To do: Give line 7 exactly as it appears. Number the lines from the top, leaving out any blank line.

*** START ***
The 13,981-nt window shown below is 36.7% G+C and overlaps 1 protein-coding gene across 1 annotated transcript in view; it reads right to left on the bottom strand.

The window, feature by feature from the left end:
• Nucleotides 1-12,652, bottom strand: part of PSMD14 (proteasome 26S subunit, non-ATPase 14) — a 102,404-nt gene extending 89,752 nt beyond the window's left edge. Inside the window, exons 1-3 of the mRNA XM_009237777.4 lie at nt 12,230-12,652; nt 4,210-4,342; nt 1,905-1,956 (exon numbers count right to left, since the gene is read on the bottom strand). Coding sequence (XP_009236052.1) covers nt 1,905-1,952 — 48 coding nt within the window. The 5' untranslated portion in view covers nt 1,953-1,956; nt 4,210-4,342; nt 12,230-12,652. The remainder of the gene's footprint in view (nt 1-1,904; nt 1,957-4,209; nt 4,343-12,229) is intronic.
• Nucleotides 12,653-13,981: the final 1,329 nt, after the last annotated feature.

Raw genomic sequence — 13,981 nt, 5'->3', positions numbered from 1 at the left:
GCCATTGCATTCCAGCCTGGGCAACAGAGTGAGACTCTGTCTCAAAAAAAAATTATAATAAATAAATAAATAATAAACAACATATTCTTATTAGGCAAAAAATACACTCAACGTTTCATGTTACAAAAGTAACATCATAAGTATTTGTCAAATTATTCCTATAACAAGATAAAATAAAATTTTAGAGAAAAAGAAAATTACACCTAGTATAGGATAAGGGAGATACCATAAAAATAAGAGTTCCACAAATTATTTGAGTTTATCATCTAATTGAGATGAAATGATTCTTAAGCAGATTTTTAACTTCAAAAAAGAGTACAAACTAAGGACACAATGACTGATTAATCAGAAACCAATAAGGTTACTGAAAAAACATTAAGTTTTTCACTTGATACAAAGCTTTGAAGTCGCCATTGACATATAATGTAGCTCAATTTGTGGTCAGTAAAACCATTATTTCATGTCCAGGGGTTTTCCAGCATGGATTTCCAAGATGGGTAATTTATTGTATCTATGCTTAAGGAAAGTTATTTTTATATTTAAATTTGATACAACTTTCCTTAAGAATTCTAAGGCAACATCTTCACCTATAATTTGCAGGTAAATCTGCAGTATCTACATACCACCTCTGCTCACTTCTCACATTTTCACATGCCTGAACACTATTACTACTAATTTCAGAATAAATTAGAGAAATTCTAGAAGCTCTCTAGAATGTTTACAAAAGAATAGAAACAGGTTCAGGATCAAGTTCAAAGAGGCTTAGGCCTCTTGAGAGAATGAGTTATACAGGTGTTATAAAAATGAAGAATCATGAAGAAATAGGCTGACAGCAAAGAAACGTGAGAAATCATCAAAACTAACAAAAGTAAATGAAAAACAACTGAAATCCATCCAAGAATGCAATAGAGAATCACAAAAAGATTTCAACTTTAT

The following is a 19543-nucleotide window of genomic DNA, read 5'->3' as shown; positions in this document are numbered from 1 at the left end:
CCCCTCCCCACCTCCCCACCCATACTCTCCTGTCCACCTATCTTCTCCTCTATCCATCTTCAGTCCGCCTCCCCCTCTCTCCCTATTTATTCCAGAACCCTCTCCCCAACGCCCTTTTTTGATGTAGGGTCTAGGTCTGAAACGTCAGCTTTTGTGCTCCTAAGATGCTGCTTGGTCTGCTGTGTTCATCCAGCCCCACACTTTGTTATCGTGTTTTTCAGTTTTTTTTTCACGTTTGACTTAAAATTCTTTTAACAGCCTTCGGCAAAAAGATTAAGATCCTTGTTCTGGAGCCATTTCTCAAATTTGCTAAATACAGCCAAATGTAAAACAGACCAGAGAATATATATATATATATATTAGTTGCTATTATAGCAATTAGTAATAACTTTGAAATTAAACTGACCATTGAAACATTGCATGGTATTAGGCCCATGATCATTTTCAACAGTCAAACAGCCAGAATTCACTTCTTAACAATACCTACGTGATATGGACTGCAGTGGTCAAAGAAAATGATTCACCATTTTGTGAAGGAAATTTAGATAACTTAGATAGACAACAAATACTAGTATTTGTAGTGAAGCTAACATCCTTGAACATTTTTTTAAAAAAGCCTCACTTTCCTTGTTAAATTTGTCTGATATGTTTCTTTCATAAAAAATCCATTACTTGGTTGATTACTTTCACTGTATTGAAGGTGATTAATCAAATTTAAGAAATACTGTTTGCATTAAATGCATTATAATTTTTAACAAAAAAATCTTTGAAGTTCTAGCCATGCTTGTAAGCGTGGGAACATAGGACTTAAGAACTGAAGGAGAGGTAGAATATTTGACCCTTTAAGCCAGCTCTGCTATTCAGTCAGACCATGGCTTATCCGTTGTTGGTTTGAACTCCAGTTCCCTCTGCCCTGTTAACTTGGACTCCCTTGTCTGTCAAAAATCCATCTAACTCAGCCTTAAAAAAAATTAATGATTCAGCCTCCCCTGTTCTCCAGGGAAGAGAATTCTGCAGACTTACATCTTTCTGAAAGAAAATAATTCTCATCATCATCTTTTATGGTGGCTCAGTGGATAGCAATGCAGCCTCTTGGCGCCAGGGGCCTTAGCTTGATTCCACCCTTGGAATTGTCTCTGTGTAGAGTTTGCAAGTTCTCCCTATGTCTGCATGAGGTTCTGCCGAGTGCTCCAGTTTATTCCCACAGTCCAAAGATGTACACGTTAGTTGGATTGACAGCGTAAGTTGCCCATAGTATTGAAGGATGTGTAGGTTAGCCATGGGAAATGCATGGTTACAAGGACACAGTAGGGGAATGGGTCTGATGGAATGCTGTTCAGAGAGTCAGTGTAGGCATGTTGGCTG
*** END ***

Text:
The following is a 19543-nucleotide window of genomic DNA, read 5'->3' as shown; positions in this document are numbered from 1 at the left end: